[caption id="attachment_265658" align="alignnone" width="300"] Predictably, Detroit and Wayne County, MI, are among the 93% in this study. Image from Roxana Gonzalez / Shutterstock[/caption]
Those of you who watched the State of the Union address last night know that President Obama spent some time, as usual, crowing about his economic record. To my surprise, he mentioned the "Great Recession" only once, but he spent plenty of time talking about how the economy has grown during his term is office. As you might expect, these words need to be taken with a grain of salt. A recent study from the National Association of Counties (NACO) provides more evidence to support our suspicions. According to their study, across all of the United States' 3069 counties that have their own county government, only 214, or 7%, of them have recovered to pre-Recession levels on all four of their indicators, jobs, unemployment rate, GDP recovery, and home prices. That means 2882 of the counties NACO considered have yet to do so. From their report:
By 2015, 214 county economies recovered to their pre-recession levels on all four indicators analyzed, almost three times more than by 2014. Most of these county economies are in Texas, Nebraska and Kansas. For the first time, 17 of the 126 large county economies — in counties with more than 500,000 residents — are part of this group. The majority are in California and Texas.
Overall, the county economies recovered on all four indicators by 2015 still represent only 7 percent of all county economies. In contrast, almost 16 percent of county economies had not recovered on any indicator by 2015, mostly in the South and Midwest. States such as Florida, Georgia, Illinois and Mississippi have more than a third of their county economies still reeling from the latest downturn across all economic indicators.
The report has this section under the cheery sounding subheading "Economic Recovery is Spreading Out", but it's really hard to see this in too positive a light. For those interested, here is the relevant map:
As you can see, the darkest blue indicates counties that have totally recovered on all four of their indicators. Most of the country's counties, though, are still stuck on the lower end of the spectrum. As you can see, the colors for 0-2 recovered indicators far out number the fully and mostly recovered counties.
It does qualify as progress, I suppose, from last year when, as the Wall Street Journal noted, the organization's study found only 65 of the nation's counties had recovered on all four points. The Journal has done the hard work of crunching the numbers on NACO's study. Here is what they have note:
Last year, 72 of the recovered counties were in Texas, the most of any state. Nebraska followed with 22. Minnesota, Kentucky, North Dakota, Montana and Kansas each had at least 10 fully recovered counties.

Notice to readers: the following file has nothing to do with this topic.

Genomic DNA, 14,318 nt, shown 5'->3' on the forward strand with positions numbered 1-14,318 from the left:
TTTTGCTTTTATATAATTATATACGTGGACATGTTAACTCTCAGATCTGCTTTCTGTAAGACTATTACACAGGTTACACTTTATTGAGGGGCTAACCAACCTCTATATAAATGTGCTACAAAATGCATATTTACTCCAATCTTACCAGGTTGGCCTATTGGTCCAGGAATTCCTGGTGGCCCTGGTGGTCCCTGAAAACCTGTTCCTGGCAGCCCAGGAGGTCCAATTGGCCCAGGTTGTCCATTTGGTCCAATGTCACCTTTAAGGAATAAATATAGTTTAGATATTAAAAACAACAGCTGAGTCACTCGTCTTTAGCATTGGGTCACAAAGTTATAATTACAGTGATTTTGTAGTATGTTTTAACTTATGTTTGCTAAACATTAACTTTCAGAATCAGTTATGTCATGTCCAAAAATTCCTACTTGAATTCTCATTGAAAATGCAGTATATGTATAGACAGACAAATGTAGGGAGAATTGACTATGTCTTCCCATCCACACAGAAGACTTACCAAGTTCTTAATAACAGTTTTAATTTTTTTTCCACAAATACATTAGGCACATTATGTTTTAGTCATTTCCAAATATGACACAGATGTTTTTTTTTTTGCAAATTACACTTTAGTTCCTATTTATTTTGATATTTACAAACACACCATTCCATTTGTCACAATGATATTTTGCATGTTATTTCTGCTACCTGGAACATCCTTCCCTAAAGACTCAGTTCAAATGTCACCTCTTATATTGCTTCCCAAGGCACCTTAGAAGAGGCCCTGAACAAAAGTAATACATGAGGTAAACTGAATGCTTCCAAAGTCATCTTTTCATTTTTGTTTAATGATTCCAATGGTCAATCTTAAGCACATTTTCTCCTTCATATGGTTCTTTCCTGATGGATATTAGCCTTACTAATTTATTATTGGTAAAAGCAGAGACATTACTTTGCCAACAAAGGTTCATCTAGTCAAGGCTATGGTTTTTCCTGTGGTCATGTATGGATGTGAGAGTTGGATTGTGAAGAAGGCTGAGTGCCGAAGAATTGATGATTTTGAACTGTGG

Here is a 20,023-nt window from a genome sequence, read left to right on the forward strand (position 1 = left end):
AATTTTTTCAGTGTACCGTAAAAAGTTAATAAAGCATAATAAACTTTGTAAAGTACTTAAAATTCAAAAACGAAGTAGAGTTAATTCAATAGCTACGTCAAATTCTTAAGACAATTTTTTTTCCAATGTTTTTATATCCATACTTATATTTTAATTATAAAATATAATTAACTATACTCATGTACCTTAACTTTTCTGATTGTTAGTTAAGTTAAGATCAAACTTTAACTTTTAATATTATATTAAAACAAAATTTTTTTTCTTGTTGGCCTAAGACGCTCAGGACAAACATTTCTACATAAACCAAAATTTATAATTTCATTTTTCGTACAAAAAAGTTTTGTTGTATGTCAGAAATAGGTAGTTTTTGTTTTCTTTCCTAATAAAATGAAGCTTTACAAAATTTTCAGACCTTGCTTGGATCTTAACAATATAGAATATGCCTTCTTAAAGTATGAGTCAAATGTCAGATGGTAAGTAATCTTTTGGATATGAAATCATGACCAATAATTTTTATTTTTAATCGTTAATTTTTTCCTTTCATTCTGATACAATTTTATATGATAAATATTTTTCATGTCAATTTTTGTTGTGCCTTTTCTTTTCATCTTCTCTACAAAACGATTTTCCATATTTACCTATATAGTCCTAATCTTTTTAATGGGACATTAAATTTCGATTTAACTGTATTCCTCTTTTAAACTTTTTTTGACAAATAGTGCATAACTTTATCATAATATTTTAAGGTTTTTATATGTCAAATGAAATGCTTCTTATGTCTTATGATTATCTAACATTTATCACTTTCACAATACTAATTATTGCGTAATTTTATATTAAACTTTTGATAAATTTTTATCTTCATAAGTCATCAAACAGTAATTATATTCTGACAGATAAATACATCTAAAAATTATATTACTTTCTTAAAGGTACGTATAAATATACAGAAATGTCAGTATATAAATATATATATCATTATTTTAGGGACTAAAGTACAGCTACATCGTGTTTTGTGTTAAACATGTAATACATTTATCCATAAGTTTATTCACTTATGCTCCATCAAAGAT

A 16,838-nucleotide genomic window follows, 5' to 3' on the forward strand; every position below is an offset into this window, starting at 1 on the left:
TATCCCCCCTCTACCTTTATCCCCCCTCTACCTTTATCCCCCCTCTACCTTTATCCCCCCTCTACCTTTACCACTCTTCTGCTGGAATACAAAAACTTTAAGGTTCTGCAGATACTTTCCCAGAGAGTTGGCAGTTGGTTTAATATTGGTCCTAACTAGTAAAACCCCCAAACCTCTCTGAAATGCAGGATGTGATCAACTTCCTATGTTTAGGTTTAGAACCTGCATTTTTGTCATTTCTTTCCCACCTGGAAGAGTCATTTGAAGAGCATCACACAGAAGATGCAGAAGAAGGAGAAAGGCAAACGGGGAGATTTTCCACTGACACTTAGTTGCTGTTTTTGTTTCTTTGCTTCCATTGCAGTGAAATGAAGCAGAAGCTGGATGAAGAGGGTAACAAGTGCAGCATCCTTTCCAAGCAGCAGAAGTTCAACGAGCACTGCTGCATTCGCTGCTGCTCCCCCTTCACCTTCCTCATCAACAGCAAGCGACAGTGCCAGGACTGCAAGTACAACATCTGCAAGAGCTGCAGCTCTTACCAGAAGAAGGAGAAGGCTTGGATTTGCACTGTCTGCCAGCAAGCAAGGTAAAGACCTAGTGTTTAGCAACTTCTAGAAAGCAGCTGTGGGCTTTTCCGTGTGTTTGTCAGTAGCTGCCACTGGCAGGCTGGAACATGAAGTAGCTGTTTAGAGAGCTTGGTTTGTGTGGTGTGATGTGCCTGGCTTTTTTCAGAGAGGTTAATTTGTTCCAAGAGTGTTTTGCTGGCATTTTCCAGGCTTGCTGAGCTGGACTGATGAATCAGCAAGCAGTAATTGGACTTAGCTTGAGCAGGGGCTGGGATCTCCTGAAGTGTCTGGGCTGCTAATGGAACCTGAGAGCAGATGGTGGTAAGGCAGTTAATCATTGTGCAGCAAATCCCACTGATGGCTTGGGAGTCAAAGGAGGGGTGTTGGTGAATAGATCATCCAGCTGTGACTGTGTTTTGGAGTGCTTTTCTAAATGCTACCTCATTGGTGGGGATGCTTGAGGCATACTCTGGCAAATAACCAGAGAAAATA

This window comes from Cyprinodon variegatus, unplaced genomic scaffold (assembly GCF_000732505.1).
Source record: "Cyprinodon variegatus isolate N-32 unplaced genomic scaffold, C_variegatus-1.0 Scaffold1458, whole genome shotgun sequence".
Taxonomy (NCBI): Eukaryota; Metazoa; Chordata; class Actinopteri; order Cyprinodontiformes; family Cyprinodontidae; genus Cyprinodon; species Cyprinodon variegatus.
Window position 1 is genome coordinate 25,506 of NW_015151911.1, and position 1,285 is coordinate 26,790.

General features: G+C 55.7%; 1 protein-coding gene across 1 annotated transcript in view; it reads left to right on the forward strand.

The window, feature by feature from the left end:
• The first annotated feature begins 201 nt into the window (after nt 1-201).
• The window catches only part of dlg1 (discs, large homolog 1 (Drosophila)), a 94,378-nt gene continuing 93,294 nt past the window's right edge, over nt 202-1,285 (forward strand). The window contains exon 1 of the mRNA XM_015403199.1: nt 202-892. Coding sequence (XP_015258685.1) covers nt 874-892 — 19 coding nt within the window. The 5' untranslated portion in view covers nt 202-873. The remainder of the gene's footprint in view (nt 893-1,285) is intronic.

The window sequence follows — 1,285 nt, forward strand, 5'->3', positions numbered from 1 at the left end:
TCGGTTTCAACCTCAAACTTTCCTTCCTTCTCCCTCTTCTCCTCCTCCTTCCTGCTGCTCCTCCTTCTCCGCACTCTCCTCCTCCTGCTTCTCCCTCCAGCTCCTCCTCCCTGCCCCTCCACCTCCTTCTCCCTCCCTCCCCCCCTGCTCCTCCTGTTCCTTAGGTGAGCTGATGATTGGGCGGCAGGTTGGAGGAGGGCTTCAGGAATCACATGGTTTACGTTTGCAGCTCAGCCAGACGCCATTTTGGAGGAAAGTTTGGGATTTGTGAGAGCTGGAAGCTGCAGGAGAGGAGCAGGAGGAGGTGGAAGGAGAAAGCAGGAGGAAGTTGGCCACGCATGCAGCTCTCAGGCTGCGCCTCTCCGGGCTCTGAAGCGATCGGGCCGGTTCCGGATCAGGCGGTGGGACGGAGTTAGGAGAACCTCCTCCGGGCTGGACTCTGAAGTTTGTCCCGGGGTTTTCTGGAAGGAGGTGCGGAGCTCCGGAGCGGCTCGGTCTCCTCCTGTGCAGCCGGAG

Meanwhile, in 27 states, not a single county had fully recovered.
Some of the nation’s largest counties finally recovered from the recession in 2015, including the counties containing Denver, San Francisco, San Jose, Dallas and Columbus, Ohio. In 2014, no county with more than 500,000 residents had fully recovered. Last year, 17 of 126 had.
That's progress from nothing, but it's still pathetic that only just over 13% of our nation's largest counties with county governments have fully recovered from the Great Recession. These are our nation's population centers, and this study makes it plain that they are still suffering. The counties containing cities like Detroit, Miami, Cleveland, Jacksonville, Tucson, and Las Vegas, along with many other populous counties like Orange County, California, are still stuck on the orange end of the spectrum. This also applies to many other major cities that fall short of 500,000, like St. Louis and New Orleans. Other large cities, notably Chicago, Los Angeles, and San Diego, are in counties that have only halfway recovered from the recession, by the NACO's four indicators.
It's interesting to note here that most of the fully recovered counties are, as the Journal notes, in energy-rich areas of the country. Even with the recent downturn in oil prices, counties in the oil-rich states of North Dakota*, Texas, and Nebraska, among others, continue to dominate the map, but it's also important to note that many of these counties in the Great Plains States are not very large in population either, so the large mass of blues in the center of the country is somewhat deceiving in that respect.
That so few counties have recovered from the recession is something that Barack Obama absolutely should have mentioned in his State of the Union addressed. Instead, he provided an overview of what he considers his "accomplishments", and he neglected to seriously talk about our country's still prevalent economic problems as well. It might be unrealistic to expect all of the nation's counties to be fully recovered by this point, but under any President with a competent economic policy, we would be looking at much better numbers. We can also be sure that this map will not get much better if our country continues to elect Democrats to the Presidency, so if you need even more reasons to get out and vote Republican this November, the NACO has just given you 2882 of them.
*=I am fortunate enough to live in one of the better off counties according to this study. Grand Forks County, North Dakota, has recovered on all indicators (or in the case on GDP, it never had a recession) except for jobs, but even so, the number of open jobs here, and across the state, is still ridiculously huge.